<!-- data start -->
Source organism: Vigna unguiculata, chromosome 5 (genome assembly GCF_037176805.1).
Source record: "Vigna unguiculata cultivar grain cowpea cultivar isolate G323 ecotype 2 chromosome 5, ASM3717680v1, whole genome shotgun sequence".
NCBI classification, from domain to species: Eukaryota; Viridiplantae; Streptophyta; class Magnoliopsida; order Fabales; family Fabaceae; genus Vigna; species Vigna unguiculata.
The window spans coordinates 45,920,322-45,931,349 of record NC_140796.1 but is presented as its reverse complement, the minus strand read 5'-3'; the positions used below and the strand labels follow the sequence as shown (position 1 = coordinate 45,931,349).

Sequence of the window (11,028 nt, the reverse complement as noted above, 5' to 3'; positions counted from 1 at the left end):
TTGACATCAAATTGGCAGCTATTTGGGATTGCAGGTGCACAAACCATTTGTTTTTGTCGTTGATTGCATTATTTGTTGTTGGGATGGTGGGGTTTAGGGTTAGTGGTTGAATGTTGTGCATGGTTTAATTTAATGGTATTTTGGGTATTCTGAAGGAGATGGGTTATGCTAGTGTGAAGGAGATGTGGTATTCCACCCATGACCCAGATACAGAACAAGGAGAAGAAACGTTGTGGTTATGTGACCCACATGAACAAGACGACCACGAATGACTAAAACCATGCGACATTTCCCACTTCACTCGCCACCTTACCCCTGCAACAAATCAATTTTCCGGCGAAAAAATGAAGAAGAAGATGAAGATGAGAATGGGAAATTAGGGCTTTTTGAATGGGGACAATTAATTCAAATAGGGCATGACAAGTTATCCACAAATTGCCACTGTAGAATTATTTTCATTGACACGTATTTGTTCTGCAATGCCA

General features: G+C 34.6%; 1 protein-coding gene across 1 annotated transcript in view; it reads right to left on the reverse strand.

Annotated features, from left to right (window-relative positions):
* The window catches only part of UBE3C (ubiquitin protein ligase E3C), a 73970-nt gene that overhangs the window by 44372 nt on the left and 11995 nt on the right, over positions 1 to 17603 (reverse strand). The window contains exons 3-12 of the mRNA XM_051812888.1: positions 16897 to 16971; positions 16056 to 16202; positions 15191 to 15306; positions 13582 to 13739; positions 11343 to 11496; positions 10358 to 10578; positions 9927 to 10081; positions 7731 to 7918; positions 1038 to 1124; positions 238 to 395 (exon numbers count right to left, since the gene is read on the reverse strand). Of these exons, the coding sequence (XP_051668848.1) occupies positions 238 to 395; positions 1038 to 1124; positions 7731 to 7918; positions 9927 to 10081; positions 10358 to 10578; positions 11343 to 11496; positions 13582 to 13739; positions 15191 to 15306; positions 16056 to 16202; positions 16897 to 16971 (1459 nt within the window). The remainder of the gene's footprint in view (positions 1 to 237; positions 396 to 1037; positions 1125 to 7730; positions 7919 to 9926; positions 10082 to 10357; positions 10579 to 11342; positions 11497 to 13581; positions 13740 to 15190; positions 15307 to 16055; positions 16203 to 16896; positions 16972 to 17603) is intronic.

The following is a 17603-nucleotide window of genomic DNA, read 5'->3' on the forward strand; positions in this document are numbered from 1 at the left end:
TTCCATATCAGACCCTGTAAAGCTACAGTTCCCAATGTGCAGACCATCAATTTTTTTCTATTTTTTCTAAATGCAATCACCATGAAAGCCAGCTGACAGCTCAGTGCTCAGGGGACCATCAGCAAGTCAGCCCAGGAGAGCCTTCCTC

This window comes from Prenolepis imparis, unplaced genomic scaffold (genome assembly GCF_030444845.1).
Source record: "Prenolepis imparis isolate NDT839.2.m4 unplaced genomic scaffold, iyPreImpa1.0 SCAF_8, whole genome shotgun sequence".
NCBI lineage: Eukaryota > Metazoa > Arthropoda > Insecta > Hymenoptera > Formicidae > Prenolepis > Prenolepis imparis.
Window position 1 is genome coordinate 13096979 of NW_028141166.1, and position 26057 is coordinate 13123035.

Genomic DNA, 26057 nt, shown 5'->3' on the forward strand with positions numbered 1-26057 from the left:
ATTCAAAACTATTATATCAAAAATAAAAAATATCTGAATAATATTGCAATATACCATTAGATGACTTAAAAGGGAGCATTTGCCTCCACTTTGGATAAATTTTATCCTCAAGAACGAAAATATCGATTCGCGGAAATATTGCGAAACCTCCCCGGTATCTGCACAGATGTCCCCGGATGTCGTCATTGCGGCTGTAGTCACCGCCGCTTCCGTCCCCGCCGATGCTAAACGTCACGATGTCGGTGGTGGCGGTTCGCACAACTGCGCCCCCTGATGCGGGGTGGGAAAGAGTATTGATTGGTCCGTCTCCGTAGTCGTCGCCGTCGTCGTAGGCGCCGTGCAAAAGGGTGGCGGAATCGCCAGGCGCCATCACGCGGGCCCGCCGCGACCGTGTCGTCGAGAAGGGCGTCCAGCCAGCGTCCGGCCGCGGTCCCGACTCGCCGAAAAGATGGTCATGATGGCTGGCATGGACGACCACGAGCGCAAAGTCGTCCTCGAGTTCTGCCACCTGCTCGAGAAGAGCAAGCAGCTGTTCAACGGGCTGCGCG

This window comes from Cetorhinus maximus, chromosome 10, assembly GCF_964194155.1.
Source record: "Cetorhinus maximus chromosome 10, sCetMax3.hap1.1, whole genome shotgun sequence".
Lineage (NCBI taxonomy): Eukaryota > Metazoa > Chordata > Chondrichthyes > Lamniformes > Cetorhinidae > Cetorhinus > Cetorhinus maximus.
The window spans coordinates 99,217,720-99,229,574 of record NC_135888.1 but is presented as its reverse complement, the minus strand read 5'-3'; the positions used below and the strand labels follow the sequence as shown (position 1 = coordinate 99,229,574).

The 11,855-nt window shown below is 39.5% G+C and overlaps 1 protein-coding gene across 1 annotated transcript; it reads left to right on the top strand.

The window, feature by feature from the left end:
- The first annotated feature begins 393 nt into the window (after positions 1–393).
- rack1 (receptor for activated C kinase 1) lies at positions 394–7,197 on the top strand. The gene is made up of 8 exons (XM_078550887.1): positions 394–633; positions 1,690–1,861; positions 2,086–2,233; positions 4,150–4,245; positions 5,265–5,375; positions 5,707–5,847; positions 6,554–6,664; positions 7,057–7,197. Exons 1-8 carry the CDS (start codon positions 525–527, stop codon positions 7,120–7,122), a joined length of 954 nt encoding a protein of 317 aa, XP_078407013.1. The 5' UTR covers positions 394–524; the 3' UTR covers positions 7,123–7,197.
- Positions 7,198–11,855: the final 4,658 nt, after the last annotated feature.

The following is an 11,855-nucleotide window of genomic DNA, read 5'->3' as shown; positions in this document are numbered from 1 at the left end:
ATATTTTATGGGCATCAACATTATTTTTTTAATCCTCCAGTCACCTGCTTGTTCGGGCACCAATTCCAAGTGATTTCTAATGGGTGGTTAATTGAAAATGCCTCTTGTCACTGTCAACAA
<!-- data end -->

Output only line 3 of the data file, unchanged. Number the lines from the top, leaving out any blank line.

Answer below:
NCBI classification, from domain to species: Eukaryota; Viridiplantae; Streptophyta; class Magnoliopsida; order Fabales; family Fabaceae; genus Vigna; species Vigna unguiculata.